Alumni Spotlight: An Interview with Sabrina Torres ’19
Sabrina Torres graduated from Pace University in 2019 with a BA in Environmental Studies. Below Sabrina reflects on her experience at Pace University and her personal journey in the environmental field.
What was your degree/major at Pace and why did you choose it?
At the time I was applying to undergraduate programs, my ultimate goal was to pursue Environmental Law. However, I began my Pace journey as a Psychology major. To my pleasant surprise, an elective option that stood out during my first semester was Social Responsibility and the World of Nature with Professor Lee Frankel-Goldwater. This course was a smörgåsbord approach towards understanding how the environment intersects with the social fabric of our lives. It was the first time in an educational setting for me that environmental concepts were introduced through a holistic-lens. On the very last day of the course, I physically ran to my counselor’s office and changed my major to Environmental Studies. Choosing this major was the pivotal moment in my academic career because I felt I could finally align my passion for restoring the environment with action gained from the knowledge and hands-on opportunities I now had access to.
What have your experiences with the Environmental Studies and Science department been like? Are there any specific faculty members you worked closely with?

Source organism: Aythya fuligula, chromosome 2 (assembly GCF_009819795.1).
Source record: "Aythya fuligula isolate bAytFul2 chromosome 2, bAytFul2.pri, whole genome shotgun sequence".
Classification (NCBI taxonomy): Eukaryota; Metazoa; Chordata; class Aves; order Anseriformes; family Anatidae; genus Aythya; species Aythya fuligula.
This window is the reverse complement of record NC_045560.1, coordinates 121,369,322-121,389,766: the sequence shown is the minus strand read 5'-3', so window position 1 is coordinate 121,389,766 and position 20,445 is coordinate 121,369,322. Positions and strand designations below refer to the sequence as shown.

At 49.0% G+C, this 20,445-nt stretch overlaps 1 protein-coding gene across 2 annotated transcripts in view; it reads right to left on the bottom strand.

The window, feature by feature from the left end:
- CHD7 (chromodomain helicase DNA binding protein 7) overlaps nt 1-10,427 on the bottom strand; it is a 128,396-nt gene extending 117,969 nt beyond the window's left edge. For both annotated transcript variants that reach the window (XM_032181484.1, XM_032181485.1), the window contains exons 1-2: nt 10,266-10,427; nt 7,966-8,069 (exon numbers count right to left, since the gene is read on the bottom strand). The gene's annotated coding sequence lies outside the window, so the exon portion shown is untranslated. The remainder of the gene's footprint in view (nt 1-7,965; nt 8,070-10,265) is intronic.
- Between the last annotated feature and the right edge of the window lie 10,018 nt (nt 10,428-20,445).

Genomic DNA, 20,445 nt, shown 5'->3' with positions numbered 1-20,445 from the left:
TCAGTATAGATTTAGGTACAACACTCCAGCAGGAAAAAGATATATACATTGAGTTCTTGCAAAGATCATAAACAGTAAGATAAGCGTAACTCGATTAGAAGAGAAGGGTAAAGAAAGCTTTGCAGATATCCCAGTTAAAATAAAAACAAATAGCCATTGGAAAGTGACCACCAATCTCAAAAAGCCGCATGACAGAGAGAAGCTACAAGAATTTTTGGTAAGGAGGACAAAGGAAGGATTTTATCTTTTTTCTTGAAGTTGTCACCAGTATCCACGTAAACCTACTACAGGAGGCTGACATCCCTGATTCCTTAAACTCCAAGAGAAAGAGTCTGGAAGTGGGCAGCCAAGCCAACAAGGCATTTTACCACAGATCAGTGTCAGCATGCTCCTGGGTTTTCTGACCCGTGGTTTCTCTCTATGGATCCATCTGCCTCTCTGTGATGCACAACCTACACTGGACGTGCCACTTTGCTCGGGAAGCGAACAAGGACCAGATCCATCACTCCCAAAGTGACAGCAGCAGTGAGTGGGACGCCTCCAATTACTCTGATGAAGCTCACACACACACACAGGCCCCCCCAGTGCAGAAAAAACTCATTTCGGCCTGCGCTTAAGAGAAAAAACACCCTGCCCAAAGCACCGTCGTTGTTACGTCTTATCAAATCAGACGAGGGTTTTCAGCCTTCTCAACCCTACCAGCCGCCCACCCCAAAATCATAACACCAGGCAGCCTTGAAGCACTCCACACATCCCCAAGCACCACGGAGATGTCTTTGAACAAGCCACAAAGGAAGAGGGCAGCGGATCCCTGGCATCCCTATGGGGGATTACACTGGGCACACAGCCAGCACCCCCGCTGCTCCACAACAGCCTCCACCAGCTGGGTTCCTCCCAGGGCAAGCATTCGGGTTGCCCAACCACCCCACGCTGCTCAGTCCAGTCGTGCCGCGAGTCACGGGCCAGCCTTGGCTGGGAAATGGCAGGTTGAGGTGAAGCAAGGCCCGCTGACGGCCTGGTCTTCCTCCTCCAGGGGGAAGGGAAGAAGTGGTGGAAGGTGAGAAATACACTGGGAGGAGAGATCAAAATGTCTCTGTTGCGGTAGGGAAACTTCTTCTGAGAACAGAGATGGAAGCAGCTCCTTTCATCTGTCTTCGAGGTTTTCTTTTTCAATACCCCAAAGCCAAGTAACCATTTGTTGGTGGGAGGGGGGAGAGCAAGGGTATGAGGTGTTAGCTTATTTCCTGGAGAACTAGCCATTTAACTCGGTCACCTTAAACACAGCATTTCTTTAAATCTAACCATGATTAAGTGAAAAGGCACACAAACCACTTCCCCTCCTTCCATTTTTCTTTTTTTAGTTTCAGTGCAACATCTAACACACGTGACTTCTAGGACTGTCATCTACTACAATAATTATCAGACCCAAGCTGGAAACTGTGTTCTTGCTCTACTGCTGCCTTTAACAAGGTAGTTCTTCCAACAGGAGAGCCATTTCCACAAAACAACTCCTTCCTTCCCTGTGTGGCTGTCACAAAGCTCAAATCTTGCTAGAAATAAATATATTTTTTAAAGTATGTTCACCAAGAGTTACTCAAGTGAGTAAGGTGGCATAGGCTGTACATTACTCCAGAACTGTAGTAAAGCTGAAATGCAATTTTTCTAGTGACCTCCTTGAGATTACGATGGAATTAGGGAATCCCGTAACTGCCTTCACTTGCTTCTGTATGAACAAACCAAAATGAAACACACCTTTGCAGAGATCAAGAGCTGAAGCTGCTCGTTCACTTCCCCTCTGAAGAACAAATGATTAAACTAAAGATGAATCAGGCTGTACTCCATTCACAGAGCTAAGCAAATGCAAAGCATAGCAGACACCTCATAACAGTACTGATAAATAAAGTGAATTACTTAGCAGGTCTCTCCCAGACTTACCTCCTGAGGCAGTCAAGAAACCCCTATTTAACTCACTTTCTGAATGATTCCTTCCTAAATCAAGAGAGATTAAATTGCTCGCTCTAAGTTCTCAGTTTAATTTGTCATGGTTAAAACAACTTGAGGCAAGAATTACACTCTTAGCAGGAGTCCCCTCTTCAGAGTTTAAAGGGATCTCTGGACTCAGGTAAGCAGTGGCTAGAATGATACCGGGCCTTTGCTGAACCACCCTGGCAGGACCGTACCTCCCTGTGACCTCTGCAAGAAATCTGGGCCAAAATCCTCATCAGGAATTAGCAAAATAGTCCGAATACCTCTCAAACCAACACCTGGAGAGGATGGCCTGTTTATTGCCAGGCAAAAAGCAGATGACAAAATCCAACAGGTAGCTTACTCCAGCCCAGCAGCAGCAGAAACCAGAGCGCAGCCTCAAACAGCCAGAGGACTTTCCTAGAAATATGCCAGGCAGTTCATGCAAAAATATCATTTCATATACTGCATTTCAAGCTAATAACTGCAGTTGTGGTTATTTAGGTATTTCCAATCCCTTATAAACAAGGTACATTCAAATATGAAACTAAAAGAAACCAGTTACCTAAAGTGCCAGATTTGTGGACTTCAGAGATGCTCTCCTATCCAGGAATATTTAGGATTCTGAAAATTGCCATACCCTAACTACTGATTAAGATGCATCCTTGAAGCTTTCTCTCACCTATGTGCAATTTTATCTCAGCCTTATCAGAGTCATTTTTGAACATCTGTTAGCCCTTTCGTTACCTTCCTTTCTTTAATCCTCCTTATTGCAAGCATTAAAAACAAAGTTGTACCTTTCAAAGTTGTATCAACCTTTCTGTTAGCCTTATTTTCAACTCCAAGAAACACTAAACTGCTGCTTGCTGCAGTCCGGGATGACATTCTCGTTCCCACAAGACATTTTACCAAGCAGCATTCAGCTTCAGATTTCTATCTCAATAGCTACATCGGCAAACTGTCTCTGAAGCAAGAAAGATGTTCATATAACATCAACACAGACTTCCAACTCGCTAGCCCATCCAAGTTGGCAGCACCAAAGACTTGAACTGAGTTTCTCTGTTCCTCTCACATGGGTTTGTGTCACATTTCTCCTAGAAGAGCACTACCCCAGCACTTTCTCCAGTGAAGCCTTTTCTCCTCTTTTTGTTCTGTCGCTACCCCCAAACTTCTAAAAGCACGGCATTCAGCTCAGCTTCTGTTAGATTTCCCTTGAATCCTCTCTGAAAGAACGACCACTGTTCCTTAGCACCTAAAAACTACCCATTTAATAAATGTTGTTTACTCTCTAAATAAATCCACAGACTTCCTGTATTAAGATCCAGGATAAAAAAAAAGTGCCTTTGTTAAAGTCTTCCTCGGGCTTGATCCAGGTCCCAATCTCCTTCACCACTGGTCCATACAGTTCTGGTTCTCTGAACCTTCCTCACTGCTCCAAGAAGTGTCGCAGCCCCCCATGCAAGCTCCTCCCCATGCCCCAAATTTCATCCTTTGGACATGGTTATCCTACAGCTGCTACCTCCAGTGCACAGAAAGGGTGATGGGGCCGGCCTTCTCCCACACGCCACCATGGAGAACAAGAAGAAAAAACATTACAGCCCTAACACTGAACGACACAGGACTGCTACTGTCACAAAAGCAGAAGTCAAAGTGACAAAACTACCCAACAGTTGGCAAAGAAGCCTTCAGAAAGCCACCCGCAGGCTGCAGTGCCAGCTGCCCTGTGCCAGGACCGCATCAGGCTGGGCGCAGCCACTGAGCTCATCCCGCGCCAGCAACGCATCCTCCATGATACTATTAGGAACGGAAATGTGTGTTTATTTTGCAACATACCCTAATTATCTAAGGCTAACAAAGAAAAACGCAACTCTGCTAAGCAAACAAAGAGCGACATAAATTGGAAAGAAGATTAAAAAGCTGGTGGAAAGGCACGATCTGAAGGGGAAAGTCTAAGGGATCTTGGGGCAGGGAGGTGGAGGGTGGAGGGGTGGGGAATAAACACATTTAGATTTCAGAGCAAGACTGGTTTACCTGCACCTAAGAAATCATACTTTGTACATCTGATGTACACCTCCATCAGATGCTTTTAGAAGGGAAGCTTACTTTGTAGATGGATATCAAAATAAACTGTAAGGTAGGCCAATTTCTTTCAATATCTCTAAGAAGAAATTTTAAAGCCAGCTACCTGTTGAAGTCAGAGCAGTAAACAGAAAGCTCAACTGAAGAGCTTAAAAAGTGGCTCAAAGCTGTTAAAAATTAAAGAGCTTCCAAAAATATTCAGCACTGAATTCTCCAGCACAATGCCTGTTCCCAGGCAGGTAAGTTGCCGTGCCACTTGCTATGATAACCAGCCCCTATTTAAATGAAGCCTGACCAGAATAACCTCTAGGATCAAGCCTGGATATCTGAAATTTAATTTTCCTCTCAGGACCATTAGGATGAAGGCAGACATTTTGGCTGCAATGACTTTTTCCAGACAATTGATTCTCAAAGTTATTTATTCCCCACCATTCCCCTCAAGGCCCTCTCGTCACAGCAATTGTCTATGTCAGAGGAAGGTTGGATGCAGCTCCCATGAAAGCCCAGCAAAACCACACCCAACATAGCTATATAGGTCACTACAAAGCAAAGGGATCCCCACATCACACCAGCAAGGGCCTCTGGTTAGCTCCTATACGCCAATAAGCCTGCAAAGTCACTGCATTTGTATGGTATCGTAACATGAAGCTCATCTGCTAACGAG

I believe my class had about 10 environmental majors at the time. Because of this rather intimate size, I had the opportunity to work incredibly close with my peers and build meaningful relationships with my professors. It was normal to see the same students (now life-long friends) in multiple classes throughout the week. From what I recall, there were many group-style projects that consequently established a strong bond throughout the program where professors wouldn’t be surprised to regularly see us in groups outside of their offices either working on assignments or stopping by to say hello. The specific ENV faculty members I will always hold dear are Dr. Anne Toomey, Dr. Matt Aiello-Lammens, Dr. Michael Finewood, and Dr. Melanie Dupuis. Each of them offered a specific lens in this field that expanded my understanding of solving environmental issues with adaptive, socially-inclusive, systems-based thinking. Beyond the classroom setting, they were simply great people to get to know more personally and laugh with.
Can you tell us about the organization you’ll be working for and what you’ll be doing there?
Shortly after post-grad, still living in a virtual-pandemic reality, I obtained a job with Boulder County government for the position as their Sustainable Agriculture Community Outreach Planner. Boulder, Colorado is commonly known for their progressive stance on addressing environmental issues, so it’s no surprise to have found such a uniquely created position between their sustainability and planning departments that are working towards enhancing their local food systems and community involvement with farmers, ranchers, and constituents. My role focuses on encouraging more supportive Land Use policies for the agricultural community in Boulder County. Additionally, I build relationships with agricultural stewards and the greater community to explore possibilities for regenerative growth and adaptation in agriculture and inclusive sustainability planning in land management.